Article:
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Concerning Nitrites in Cured Meats

Source:  Rytek Kutas in Great Sausage Recipes and Meat Curing Recipe Book, pp. 20-21, copyright 1984, republished since.


          “It is that simple to create food poisoning: proper temperatures of 40-140 degrees F, moisture, and lack of oxygen.  To be sure, whenever you smoke any kind of product in the low range of 40-140 degrees F, it should be cured.  If you can’t cure it, don’t smoke it.  It doesn’t matter if it’s meat, fish, poultry, cheese, or vegetable:  don’t take the chance.  It’s a pretty good bet that anything you will smoke has some moisture in it.  You are removing oxygen when smoking the product and the temperatures are ideal.

          Do not forget this one cardinal rule: IF IT CAN’T BE CURED, DON’T SMOKE IT.

          Most nitrite used in curing meat disappears from the product after it has accomplished its curing effects.  Within two weeks after curing, the amount of nitrite remaining in a product may be as little as one-fourth the amount initially added to it.  Cured meat products typically contain 10-40 parts per million (PPM) at the time of purchase.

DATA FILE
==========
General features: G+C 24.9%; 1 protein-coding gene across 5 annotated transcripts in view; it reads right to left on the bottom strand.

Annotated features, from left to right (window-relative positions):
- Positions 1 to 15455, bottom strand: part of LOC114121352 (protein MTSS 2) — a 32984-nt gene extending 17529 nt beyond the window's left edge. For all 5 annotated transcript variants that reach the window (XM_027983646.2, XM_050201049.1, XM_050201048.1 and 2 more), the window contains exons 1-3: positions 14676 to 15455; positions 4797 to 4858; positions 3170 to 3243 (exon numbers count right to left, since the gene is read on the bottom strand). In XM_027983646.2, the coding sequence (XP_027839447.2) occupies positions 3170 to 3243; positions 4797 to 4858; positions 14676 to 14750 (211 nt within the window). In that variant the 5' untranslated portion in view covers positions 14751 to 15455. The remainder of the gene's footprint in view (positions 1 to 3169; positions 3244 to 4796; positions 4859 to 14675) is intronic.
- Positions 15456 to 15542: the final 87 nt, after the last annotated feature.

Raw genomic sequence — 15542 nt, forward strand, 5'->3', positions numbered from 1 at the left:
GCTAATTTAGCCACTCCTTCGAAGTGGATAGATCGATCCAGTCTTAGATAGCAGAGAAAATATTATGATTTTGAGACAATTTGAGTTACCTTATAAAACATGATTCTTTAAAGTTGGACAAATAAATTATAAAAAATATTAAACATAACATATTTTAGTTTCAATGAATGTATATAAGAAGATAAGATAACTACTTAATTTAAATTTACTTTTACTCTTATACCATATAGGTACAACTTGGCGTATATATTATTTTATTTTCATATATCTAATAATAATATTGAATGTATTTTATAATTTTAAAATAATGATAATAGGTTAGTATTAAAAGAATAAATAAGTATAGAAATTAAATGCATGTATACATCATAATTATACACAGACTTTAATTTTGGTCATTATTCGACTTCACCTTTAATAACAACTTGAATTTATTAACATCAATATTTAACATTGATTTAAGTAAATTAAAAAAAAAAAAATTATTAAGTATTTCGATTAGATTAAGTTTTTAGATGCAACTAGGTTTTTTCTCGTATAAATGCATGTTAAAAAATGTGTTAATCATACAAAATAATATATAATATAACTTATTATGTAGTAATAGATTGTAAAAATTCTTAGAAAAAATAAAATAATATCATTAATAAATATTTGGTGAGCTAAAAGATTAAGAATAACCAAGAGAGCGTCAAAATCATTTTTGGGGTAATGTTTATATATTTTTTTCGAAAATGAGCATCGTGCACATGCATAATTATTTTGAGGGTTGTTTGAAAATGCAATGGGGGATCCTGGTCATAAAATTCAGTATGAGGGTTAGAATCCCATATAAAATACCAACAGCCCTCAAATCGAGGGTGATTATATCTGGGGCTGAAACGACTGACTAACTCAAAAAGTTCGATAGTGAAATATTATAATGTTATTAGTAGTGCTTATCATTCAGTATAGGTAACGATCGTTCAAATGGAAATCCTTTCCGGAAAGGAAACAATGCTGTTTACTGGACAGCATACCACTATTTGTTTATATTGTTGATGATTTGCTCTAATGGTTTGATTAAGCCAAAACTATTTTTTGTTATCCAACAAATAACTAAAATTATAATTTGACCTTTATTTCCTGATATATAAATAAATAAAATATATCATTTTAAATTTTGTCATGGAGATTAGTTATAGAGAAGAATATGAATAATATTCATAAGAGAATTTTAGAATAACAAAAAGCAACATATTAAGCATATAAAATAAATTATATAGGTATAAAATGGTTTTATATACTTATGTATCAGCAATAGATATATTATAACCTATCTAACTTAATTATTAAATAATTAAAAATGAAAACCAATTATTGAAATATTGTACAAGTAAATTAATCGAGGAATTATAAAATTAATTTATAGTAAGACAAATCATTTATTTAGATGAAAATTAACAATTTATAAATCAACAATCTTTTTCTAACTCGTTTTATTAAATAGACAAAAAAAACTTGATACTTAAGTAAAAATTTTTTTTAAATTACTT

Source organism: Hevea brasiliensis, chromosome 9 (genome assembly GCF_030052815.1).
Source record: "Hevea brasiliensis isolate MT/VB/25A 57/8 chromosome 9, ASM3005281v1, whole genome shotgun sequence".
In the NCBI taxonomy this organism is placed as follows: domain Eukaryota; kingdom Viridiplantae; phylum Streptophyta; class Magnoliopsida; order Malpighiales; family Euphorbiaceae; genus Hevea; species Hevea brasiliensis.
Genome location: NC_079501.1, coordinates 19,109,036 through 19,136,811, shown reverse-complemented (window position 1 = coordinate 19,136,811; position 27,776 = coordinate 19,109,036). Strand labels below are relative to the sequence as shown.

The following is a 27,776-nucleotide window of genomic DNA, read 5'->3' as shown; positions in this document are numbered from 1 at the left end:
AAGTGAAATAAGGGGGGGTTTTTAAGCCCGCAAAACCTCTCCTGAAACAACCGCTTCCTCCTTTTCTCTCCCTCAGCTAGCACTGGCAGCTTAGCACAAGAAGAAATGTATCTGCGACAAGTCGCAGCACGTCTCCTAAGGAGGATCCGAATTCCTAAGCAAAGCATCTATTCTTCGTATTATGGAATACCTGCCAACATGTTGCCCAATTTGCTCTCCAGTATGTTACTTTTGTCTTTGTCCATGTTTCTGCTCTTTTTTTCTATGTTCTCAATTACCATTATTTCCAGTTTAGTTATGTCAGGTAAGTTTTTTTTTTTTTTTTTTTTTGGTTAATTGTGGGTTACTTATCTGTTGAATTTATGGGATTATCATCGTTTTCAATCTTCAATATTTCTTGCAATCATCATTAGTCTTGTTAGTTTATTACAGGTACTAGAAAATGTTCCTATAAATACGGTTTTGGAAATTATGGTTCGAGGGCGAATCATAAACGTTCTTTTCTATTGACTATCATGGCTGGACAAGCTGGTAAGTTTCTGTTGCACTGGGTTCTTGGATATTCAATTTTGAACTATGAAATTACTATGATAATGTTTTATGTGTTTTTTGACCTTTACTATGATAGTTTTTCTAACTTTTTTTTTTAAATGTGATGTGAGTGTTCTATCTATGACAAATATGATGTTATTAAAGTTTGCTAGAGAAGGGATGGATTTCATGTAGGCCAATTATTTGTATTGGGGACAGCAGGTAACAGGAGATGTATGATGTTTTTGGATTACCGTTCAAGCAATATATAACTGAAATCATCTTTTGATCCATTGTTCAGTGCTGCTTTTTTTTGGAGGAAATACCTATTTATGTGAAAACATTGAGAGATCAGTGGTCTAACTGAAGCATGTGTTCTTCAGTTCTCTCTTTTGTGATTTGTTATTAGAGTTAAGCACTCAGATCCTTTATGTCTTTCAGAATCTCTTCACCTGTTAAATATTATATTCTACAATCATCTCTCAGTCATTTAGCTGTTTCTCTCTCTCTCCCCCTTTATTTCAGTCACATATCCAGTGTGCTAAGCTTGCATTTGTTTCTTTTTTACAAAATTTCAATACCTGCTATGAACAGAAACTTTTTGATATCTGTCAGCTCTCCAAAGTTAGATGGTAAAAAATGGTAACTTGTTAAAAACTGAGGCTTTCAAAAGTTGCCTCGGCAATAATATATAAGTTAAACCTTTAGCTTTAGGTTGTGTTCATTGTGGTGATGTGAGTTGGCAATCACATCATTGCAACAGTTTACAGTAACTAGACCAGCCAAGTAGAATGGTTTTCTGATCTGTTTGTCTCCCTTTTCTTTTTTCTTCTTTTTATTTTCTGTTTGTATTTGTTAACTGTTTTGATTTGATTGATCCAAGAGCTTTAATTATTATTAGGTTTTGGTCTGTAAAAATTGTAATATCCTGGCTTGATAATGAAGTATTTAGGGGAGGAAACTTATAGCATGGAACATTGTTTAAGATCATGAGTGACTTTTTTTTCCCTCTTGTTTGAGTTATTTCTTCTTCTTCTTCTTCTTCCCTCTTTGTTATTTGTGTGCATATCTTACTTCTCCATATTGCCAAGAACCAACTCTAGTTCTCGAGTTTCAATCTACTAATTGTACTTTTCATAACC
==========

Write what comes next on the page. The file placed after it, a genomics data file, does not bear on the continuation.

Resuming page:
Your mouth and your intestines manufacture nitrite, and there is some evidence that our intestines’ nitrite prevents us from poisoning ourselves with the very food we eat everyday, since there is moisture in the stomach, lack of oxygen, and correct temperatures for food poisoning.

          Furthermore, there has been some evidence of crib deaths when the infant was not able to manufacture enough nitrite in its system and, consequently, died of food poisoning.

          Even more interesting, just to name a few nitrite-containing vegetables, plain old ordinary beets have been found to contain 2,760 PPM of nitrite; celery, 1,600 to 2,600 PPM; lettuce, 100-1,400 PPM; radishes, 2,400 to 3,000 PPM; potatoes 120 PPM; and zucchini, 600 PPM.  The source for these nitrites in   vegetables comes from nitrogen fertilizers.  It is nitrogen that helps to produce the green color in vegetables and to make them grow faster.

          It makes little difference whether you fertilize your vegetable garden out of a bag of chemicals or cow manure.  The chemical end result will be the same – nitrogen equals nitrite.”


~ Maurice Bonneau’s Sausage Kitchen